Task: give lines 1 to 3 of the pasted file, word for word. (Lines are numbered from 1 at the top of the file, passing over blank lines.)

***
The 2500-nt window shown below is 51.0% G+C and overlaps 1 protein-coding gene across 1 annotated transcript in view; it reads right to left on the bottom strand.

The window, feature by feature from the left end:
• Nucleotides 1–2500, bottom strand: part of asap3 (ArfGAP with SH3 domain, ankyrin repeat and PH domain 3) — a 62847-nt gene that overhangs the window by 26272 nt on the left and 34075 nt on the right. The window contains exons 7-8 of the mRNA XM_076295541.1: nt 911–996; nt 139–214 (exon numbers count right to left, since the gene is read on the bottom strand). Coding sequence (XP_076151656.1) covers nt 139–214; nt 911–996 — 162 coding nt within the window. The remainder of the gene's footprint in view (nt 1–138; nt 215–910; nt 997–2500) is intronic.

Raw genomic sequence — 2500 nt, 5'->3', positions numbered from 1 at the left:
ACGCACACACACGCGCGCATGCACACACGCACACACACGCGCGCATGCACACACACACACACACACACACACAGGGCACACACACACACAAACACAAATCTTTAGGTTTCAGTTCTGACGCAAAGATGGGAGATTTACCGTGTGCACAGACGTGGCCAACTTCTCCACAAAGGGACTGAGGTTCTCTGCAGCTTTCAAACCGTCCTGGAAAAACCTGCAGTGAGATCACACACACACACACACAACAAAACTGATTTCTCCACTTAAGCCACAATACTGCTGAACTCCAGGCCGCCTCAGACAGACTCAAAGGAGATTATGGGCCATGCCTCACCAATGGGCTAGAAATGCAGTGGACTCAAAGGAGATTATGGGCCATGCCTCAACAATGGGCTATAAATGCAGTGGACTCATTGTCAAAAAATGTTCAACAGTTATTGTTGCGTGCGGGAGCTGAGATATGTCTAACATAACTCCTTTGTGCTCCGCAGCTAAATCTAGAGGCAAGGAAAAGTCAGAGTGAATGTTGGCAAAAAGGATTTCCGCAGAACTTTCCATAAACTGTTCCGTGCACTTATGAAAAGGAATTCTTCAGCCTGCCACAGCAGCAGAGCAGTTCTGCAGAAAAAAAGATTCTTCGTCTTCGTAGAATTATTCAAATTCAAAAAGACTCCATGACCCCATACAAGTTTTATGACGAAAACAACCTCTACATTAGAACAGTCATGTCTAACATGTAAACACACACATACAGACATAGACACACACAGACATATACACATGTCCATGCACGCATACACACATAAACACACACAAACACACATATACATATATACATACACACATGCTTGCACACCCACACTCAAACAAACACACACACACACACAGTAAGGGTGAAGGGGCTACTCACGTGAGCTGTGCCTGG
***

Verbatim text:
The 2500-nt window shown below is 51.0% G+C and overlaps 1 protein-coding gene across 1 annotated transcript in view; it reads right to left on the bottom strand.

The window, feature by feature from the left end:
• Nucleotides 1–2500, bottom strand: part of asap3 (ArfGAP with SH3 domain, ankyrin repeat and PH domain 3) — a 62847-nt gene that overhangs the window by 26272 nt on the left and 34075 nt on the right. The window contains exons 7-8 of the mRNA XM_076295541.1: nt 911–996; nt 139–214 (exon numbers count right to left, since the gene is read on the bottom strand). Coding sequence (XP_076151656.1) covers nt 139–214; nt 911–996 — 162 coding nt within the window. The remainder of the gene's footprint in view (nt 1–138; nt 215–910; nt 997–2500) is intronic.